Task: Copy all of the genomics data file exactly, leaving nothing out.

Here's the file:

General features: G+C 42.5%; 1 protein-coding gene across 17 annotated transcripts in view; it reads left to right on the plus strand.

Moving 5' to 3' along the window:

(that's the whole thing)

General features: G+C 42.5%; 1 protein-coding gene across 17 annotated transcripts in view; it reads left to right on the plus strand.

Moving 5' to 3' along the window: